I am testing a 3d hall effect sensor to find a "near" exact alignment in the X and Y-axis with a small Electromagnet (5V 15kg-rated) [mfg: DFRobot; mfg p/n 1738-DFR0797] and a Hall Effect evaluation board [mfg: Texas Instruments; mfg p/n TMAG5170UEVM].
These will be tested with the z-axis being approximately 60mm apart but with parallel faces between the ElectromagnetElectromagnet and the Hall Effect Sensor.
This project involves recommending, designing, and instructional guiding me to build a test version so I can measure the maximum range and accuracy of the final positioning of the paired components.
I already have the components listed above, but I am willing to go with a recommendation for a suitable (easy to use) microcontroller, such as Rasberry Pi, Arduino, or similar. I currently have four different unused microcontrollers available, but I don't want that to influence the recommendations.
For my test, I will have one of the two components fixed in a position, and the other item will be moveable on an X and Y axis but set at a Z distance. For example, imagine a short-legged table, where one device is on the floor (facing up), and the other is facing down and free to move on the top of the table in any direction.
I need these two devices to be isolated electronically so that the text platform can use one microcontroller for the stationery item and one for the moveable object. On the Electromagnet side, I want to change or vary the voltage to the Electromagnet (to show the results of the magnetic field on the opposing Hall Effect microcontroller circuit). As well as being able to turn Electromagnet on or off.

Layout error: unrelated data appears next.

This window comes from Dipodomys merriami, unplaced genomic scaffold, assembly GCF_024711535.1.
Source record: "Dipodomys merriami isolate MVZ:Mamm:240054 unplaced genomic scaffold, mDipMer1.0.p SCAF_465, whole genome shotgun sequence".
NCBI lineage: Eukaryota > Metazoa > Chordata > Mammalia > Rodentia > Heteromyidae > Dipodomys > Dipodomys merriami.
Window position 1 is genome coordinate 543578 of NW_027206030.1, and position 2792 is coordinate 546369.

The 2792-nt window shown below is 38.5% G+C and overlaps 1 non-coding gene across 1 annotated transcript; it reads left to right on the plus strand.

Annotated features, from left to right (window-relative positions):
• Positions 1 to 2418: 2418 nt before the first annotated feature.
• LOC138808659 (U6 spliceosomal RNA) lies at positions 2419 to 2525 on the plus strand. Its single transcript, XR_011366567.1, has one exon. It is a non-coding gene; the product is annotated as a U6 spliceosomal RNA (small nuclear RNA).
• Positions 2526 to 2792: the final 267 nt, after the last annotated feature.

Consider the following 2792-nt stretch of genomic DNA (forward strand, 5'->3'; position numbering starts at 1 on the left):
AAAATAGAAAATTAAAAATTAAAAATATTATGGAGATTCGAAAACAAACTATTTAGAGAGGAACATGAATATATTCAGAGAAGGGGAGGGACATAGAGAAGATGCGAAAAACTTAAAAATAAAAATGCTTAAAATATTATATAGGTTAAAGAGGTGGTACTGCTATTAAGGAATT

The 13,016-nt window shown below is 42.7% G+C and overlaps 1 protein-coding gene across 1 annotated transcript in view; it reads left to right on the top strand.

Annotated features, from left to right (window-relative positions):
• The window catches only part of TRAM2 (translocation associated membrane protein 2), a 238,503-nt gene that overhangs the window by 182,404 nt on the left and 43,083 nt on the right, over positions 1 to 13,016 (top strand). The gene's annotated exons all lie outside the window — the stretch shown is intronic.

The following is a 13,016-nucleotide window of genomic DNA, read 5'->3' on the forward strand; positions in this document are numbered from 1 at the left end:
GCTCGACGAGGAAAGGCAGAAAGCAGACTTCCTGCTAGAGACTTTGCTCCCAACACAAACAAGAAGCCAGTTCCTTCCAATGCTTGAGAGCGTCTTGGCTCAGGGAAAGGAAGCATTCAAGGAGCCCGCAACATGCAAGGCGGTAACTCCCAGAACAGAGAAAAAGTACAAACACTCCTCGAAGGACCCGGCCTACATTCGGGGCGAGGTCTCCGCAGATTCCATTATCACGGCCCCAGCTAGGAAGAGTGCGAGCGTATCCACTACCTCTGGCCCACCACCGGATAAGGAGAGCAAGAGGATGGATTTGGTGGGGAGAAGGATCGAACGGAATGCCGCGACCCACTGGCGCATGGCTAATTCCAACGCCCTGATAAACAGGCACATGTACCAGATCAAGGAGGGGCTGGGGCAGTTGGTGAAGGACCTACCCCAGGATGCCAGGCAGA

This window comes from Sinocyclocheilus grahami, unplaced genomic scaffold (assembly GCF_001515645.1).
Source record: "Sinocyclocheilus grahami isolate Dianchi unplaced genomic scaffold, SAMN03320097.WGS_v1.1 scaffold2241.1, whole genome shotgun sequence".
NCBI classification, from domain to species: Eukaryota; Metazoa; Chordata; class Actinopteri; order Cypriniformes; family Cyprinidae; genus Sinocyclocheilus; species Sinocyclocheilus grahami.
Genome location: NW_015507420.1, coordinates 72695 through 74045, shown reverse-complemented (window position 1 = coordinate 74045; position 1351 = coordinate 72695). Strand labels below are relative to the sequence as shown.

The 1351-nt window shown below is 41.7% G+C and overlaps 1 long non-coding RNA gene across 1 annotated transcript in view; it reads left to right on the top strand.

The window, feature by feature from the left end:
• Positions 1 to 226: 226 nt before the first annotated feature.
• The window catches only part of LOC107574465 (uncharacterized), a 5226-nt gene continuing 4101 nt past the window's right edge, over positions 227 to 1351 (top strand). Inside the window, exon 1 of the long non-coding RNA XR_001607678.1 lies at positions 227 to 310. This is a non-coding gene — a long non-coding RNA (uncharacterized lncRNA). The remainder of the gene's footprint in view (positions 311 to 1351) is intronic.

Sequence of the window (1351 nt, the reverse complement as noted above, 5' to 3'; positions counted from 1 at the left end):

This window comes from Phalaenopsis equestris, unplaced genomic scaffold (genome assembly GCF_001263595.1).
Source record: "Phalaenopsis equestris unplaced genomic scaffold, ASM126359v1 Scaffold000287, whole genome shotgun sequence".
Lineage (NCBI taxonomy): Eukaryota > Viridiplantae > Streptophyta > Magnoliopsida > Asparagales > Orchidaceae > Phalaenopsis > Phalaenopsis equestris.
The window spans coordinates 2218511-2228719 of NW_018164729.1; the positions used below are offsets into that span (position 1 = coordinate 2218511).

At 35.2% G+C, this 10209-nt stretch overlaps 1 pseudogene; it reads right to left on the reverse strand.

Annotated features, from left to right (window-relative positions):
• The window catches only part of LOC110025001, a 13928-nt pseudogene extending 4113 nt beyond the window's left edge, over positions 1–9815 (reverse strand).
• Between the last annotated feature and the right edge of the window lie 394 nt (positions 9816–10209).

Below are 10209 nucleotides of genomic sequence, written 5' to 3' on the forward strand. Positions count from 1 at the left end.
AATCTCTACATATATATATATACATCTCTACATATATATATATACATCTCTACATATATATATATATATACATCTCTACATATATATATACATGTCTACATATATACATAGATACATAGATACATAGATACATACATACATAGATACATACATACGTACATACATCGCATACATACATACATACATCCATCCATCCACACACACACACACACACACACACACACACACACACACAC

For the Hall Effect/Microcontroller side, I want to see the measured value of the magnetic field and a directional indicator directing to the centre of the magnetic field. And to also identify when the value of the Hell Effect sensor believes it is zero-zero in the X and Y axis with the Electromagnetic field.
The feedback interface from the microcontroller could be a simple digital display for magnetic value, even some LED's for directional guidance in the North-South East-West movement, and another LED for reaching true zero on each axis.
This test fixture is only a guide to determining the components and electromagnets. For example, in our actual design, we will be using motors to drive the X and Y axis and reaching true zero will be a condition the automation has arrived at the destination.